Saturday, March 21, 2009

No bail. Bernard Madoff will remain in prison pending sentencing. The Second Circuit summary opinion, affirming District Judge Denny Chin's order can be found here.

Wednesday, March 18, 2009

Where's Heidi? A few years ago, I had adopted a law student blogger, Heidi Bond. She went on to clerk for Judge Alex Kozinski in the Ninth Circuit and Justice Sandra Day O'Connor on the Supreme Court (OK, Justice O'Connor was retired by that time, but working for a retired justice still means that you are working on important Supreme Court matters.) But I do not know what has happened to Heidi since. Is she working for a prestigious law firm? Is she with the DOJ? Has she given up law altogether? So I'm throwing it out to the blogosphere -- Where is Heidi Bond?

The fact is that I have never spoken to or seen Heidi Bond. Except by reading her blog and exchanging a few e-mails, I do not know her at all. So why do I want to know? Simple -- I get more hits on this blog from people searching her name than I do from people searching MY name. So why shouldn't I try to get a little more traffic to this site? So, if you know where Heidi Bond is, let me know. You can leave a comment by clicking on the # sign under this post or by e-mailing me at shausler at gmail dot com. Hope to hear from you.

Monday, March 09, 2009

Irreparable injury. Irreparable injury is not presumed in a trade secret case, where the owner of a trade secret is not alleging that the party that has wrongful possession of such a secret is planning on disseminating the secret to a wider audience. In Faivelely Transport Malmo AB v. Wabtec Corp., the Second Circuit reversed the grant of a preliminary injunction.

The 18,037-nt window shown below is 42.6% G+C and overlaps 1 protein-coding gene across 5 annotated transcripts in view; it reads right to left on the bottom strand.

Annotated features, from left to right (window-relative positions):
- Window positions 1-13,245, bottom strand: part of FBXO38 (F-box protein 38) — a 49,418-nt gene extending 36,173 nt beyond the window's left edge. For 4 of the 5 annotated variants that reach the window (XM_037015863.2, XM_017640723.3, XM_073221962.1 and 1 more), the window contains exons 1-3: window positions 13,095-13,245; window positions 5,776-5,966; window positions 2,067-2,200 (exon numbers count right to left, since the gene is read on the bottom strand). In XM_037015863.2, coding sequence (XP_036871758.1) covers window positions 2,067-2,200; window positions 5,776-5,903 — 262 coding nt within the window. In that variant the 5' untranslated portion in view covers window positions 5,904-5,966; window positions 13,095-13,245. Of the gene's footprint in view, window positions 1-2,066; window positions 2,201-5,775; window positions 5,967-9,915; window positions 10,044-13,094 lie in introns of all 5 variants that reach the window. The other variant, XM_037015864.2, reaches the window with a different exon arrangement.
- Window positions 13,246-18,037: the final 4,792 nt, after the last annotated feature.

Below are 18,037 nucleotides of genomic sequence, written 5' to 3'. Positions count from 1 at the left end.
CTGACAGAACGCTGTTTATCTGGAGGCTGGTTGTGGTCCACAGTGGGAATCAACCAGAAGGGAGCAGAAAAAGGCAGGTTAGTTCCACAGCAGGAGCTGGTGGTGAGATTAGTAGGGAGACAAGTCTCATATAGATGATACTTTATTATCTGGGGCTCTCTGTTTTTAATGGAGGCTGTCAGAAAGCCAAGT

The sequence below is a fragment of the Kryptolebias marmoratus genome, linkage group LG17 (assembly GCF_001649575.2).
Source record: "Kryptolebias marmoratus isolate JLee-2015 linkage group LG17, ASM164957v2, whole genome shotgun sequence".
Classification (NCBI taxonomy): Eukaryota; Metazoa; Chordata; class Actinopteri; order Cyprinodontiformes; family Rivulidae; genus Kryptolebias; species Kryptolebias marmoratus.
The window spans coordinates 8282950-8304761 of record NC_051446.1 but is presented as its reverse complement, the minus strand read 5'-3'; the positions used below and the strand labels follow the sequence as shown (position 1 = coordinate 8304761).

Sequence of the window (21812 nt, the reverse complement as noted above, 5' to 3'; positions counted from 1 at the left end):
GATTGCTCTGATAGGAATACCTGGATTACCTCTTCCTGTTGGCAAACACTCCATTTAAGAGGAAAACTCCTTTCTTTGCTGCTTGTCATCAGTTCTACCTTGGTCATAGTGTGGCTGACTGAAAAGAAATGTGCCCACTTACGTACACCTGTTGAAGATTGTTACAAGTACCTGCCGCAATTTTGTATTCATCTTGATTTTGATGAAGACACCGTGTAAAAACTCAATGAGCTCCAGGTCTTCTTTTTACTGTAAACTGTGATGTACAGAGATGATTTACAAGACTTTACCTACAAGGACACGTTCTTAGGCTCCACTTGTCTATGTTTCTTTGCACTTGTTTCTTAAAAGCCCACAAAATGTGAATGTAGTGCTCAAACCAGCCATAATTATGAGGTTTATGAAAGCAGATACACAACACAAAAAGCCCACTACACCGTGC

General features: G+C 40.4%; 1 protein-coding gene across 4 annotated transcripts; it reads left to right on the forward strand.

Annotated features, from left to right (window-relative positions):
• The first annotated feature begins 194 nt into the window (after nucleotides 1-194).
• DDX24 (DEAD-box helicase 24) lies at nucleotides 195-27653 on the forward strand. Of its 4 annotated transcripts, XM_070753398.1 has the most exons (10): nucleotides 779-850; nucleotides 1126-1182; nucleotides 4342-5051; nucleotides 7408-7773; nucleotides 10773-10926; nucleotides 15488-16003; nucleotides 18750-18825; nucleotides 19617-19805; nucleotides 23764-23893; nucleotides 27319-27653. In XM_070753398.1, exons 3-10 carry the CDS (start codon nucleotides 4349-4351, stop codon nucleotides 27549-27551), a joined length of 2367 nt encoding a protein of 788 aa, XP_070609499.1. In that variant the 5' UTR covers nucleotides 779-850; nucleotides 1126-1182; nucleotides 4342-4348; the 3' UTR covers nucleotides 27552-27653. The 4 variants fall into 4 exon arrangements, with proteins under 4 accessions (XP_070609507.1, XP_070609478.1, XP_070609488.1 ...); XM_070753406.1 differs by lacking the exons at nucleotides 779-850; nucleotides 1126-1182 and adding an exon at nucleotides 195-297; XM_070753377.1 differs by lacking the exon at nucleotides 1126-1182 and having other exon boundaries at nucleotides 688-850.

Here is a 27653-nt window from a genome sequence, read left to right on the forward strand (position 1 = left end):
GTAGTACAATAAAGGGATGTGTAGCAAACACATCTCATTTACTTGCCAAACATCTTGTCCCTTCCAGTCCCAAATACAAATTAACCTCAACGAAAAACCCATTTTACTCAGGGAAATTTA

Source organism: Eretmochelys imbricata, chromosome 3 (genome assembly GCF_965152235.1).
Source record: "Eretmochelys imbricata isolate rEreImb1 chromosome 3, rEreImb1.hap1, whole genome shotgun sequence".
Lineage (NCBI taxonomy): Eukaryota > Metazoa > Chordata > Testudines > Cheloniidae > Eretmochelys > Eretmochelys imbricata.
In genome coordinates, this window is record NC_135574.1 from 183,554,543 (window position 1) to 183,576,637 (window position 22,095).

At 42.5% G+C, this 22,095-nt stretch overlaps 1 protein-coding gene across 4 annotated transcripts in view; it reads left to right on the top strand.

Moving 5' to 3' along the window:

Judge Cabranes had a fun time with this decision, which involved subway breaks. Read on:

"To the parties in this case, subway breaks are known as "Brake Friction Cylinder Tread Break Units" ("BFC TBU"). For the rest of us, BFC TBU are "that loud squeaking, sparking braking system that so reliably stops the New York City Transit subway system. Twenty-four hours a day and 365 days a year, the City's subway cars safely stop at 468 passenger stations -- and as any straphanger knows, many times in between -- depositing riders of all classes and descriptions at homes, workplaces, ballparks and every other destination imaginable.

"The subway is an indelible feature of the City's culture. Its legend and lore fascinate locals and visitors alike. A point of personal pride for many New Yorkers, the City's subterranean transit has appeared in song, on stage and screen."

The decision quotes from the song "New York, New York" and the novel Bonfire of the Vanities. All subway buffs owe a debt of gratitude to Judge Cabarnes.

The decision can be found here.